John James Carson drove the ambulance that transported the wounded ‘Stonewall’ Jackson from the Chancellorsville battlefield to Guiney’s Station.
In the early morning hours of May 4, 1863, an ambulance bumped along dark Virginia roads, hauling the victim of the war’s most famous friendly fire incident, Major General Thomas J. “Stonewall” Jackson, away from the dangers of the front line.
Young Georgian John James Carson held the reins of that ambulance. Well aware of the great responsibility, he gingerly guided his wagon down the rutted dirt roads, trying his best not to cause Jackson more pain. It was a challenge; he had 26 miles to go before he reached Guiney’s Station.
When Carson, born in 1842, enlisted in 1861, he thought he would see the glory of war as a member of the 12th Georgia Infantry. During the regiment’s first fight at Allegheny Mountain on December 13, however, a bullet mangled his left hand, and he later lost what remained of his middle finger to the surgeon’s blade.
Carson rejoined his unit before his wound had fully healed, and was captured at Front Royal, Va., on May 30, 1862. Lucky enough to be exchanged, he returned to Confederate lines in August; however, still bothered by his hand wound, Carson accepted an assignment to a 40-wagon reserve ambulance unit in the Army of Northern Virginia, under the direction of the venerable Dr. Harvey Black. He was serving in that capacity during the Battle of Chancellorsville.
In January 1916, Carson sent a handwritten memoir of his experience transporting the wounded general from the battlefield to his grandaughter, Mary Clare Higgs, and a portion of that account follows:
“We had just come in from the battle field with a load of wounded, on returning down through the field Hospital tents, Capt. Horn, who was in charge of the ambulances, was riding opposite me. (He remarked, pointing to an arm, that had just been amputated; with the coat sleeve left on it.) John, do you recognize that arm? It was Gen. Jacksons arm & I knew it by the well worn gold braid that was on the sleeve. It seemed as if my heart would break….I cried like a child.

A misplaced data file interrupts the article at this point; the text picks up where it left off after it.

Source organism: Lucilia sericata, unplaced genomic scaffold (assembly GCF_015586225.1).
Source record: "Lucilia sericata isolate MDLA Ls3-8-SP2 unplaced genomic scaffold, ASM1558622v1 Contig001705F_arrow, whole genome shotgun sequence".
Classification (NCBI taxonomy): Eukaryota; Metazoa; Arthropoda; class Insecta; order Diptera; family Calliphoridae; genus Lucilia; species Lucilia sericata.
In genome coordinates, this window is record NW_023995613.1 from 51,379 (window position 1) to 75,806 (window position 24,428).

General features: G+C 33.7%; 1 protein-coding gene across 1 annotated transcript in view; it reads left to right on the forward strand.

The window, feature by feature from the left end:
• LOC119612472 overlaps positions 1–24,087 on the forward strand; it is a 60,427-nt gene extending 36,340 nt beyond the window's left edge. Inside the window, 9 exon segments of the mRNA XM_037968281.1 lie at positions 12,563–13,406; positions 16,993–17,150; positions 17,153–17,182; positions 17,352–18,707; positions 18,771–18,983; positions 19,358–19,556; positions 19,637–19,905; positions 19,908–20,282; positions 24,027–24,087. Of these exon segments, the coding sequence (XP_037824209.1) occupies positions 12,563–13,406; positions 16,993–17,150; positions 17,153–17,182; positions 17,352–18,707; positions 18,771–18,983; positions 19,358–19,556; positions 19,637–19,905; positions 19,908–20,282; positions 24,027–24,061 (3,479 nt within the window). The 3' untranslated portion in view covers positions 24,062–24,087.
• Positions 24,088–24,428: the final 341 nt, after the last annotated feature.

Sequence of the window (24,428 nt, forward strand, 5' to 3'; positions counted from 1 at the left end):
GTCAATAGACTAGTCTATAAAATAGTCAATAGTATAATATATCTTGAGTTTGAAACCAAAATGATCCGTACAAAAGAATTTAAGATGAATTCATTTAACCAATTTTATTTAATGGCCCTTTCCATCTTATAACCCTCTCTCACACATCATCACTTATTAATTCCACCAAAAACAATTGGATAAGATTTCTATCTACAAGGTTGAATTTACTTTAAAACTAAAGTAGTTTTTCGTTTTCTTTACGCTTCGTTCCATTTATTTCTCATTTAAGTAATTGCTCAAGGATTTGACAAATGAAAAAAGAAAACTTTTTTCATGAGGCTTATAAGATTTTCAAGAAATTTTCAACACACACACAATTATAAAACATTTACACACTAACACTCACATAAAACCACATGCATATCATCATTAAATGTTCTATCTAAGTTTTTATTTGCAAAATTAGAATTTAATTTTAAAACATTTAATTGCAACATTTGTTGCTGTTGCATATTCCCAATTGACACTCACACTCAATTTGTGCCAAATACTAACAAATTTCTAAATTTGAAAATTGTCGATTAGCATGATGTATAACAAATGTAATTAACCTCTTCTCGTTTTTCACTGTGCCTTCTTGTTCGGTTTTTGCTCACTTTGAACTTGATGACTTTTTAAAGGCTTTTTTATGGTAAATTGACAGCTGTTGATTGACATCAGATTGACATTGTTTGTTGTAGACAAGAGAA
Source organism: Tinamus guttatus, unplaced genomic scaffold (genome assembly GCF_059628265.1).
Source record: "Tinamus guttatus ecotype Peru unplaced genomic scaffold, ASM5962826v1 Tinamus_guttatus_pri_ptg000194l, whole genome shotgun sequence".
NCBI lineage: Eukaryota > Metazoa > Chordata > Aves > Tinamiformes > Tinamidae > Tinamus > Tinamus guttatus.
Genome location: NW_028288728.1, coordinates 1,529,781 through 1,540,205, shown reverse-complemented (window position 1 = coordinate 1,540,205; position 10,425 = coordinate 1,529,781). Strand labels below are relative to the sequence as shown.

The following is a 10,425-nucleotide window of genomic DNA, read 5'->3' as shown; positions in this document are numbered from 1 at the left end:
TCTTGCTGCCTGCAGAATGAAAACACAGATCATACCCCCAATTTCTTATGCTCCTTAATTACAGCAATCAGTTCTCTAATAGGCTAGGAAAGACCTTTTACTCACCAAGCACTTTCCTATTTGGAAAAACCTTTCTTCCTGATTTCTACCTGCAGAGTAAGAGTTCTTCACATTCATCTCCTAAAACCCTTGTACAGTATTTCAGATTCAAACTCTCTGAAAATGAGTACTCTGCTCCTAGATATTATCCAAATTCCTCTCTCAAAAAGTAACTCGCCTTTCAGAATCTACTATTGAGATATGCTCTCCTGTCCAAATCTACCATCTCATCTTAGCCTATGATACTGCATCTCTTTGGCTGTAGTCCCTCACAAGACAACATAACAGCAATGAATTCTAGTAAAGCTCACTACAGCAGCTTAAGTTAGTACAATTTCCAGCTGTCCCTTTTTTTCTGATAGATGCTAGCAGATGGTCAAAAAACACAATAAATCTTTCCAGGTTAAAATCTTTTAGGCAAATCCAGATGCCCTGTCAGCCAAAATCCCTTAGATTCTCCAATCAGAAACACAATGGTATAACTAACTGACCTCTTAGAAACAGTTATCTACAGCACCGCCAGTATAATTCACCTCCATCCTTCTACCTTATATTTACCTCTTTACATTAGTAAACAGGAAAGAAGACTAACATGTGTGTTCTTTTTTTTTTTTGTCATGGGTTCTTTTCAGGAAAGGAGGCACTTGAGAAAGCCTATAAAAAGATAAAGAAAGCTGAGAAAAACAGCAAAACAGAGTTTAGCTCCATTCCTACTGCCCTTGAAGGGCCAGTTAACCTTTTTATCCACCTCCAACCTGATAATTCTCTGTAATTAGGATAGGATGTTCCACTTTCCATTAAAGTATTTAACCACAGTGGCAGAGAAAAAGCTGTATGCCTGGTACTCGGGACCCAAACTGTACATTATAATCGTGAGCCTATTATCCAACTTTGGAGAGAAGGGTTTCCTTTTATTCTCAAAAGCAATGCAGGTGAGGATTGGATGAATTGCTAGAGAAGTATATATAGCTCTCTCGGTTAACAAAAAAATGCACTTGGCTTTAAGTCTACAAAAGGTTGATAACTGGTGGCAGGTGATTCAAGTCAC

The next morning after that, Dr. [Hunter] McGuire, Gen. Jacksons Staff Surgeon, Called on Capt. Horn for one of his most careful drivers to drive the ambulance to carry Gen. Jackson from Chancellorsville to Guiney Station where he died. I was the man detailed by Capt. Horn.
Dr. McGuire was the other only [sic] person that rode with the Gen. The roads were in bad shape, as the army had just passed over them. When I would come to a bad place, that I could not evoid I would call the Dr. attention and he would place one hand on the Gen. brest & the other on his back, in order to steddy him.
Gen. Jackson talked a great deal on the way. When the road would admit of it, I could listen to what he said. One of the most important things…was that he had stated seasons of prayer, that was when he had a call to nature it did not make any difference what the surroundings was, that he dismissed every thing else from his mind, and sent up thanks giving to Allmighty God for his blessings and asked a continuation of the same.
He is dead, yet he liveth, and I thank God…that it was my lot to hear him talk….”
The wounded general was put up in the Chandler Plantation office near Guiney’s Station, and Carson remained nearby during his convalescence. In his memoir, Carson claimed that when Jackson’s wife, Anna, arrived with their infant daughter, McGuire advised Anna not to see her wounded husband. She disagreed, Carson remembered, and told the doctor, “‘I can bear any thing for Gen. Jacksons sake.’”
The ambulance driver witnessed one poignant meeting between the general and his daughter, Julia: “As his [right] hand was bandaged & stretched out on the bed, they set the baby down by his hand and he laid her little hand in his, and he tryed to move his fingers to grasp her had, but could not.” Carson did not describe his own feelings when Jackson died on May 10, but given his earlier reaction to Jackson’s amputation, he more than likely was upset.
After his Allegheny Mountain wound finally healed, Carson transferred back to the 12th Georgia. At the Battle of the Wilderness on May 5, 1864, a Union bullet hit him in the back—an injury, he said, that was like “scalping off a piece of my backbone.”
Carson later returned to action, but was wounded again at the Third Battle of Winchester, this time in the right arm—an injury severe enough to cause that arm to be shorter than his left. The combined wounds left him so weakened that he was furloughed home, which is where he was when Robert E. Lee surrendered at Appomattox Court House on April 9, 1865.
Carson never signed an oath of allegiance to the Union, and he was never discharged from the Confederate Army. In 1916, a few years before he died in Bluffton, S.C., Carson wrote, “I am still a Rebel, but don’t mean any harm by it.”
Originally published in the January 2008 issue of Civil War Times. To subscribe, click here.